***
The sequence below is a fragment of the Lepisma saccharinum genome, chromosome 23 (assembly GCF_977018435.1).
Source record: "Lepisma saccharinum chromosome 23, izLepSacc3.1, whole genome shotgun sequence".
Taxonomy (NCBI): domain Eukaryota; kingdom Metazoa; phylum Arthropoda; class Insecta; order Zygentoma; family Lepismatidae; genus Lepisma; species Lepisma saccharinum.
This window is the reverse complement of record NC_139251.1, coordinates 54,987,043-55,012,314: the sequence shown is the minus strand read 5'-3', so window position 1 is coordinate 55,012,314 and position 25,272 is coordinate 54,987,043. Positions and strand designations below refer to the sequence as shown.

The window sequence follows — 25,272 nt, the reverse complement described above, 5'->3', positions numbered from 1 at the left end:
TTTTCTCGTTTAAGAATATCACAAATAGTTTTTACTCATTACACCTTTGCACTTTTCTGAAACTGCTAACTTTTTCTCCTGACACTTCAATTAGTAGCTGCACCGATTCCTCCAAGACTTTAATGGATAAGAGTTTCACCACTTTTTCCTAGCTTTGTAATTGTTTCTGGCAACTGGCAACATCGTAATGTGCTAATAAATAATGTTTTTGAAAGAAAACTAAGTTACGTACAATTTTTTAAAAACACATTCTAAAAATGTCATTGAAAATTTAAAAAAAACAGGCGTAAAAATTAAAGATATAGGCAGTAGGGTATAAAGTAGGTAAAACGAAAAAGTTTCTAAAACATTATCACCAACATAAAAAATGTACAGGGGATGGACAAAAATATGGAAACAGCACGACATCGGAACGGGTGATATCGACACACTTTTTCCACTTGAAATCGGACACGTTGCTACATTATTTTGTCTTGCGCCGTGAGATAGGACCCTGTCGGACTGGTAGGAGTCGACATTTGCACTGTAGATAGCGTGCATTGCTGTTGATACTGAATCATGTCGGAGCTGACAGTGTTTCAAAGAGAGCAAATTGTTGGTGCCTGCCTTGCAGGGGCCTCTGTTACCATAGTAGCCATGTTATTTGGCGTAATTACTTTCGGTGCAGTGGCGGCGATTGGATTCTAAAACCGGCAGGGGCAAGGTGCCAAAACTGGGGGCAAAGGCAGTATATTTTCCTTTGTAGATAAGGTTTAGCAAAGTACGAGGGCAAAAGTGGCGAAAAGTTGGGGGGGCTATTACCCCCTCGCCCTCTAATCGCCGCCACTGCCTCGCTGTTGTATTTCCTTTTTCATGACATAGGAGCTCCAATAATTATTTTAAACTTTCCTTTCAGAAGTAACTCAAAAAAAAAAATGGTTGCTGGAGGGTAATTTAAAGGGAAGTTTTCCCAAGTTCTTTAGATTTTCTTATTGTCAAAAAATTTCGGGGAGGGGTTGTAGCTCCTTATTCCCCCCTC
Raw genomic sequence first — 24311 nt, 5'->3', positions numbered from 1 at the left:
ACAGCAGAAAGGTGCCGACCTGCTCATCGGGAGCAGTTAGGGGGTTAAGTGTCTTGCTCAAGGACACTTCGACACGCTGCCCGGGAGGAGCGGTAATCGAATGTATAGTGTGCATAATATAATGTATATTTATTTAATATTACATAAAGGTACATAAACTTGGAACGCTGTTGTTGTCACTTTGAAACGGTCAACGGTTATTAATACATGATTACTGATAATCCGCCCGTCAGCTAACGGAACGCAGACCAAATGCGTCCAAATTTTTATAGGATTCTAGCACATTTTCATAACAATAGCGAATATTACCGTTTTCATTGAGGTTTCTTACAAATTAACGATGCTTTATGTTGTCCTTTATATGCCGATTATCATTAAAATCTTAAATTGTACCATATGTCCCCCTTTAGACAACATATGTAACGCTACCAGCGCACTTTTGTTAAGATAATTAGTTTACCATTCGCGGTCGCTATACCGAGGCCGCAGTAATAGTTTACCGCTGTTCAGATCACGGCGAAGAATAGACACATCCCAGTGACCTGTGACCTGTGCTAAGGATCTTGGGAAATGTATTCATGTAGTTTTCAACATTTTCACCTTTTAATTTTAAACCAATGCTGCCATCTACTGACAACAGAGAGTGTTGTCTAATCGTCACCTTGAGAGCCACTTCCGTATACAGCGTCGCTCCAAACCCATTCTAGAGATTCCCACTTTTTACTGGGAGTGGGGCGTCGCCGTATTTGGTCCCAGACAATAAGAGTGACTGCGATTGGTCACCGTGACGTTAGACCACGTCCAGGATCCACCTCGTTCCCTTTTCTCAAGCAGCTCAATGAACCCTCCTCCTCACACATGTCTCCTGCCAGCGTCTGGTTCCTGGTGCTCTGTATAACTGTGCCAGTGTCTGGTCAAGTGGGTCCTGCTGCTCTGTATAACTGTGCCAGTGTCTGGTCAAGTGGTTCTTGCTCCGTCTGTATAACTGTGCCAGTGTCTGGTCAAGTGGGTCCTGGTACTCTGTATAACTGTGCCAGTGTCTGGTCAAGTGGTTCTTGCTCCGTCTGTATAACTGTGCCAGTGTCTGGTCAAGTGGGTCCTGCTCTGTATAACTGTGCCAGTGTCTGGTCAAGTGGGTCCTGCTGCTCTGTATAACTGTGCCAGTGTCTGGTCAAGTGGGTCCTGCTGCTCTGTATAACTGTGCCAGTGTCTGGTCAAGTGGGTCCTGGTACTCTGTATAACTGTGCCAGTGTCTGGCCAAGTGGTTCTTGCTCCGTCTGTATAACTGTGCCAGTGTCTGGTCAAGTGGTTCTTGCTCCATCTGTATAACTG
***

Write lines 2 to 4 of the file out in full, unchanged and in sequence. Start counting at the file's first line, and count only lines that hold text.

Source record: "Lepisma saccharinum chromosome 23, izLepSacc3.1, whole genome shotgun sequence".
Taxonomy (NCBI): domain Eukaryota; kingdom Metazoa; phylum Arthropoda; class Insecta; order Zygentoma; family Lepismatidae; genus Lepisma; species Lepisma saccharinum.
This window is the reverse complement of record NC_139251.1, coordinates 54,987,043-55,012,314: the sequence shown is the minus strand read 5'-3', so window position 1 is coordinate 55,012,314 and position 25,272 is coordinate 54,987,043. Positions and strand designations below refer to the sequence as shown.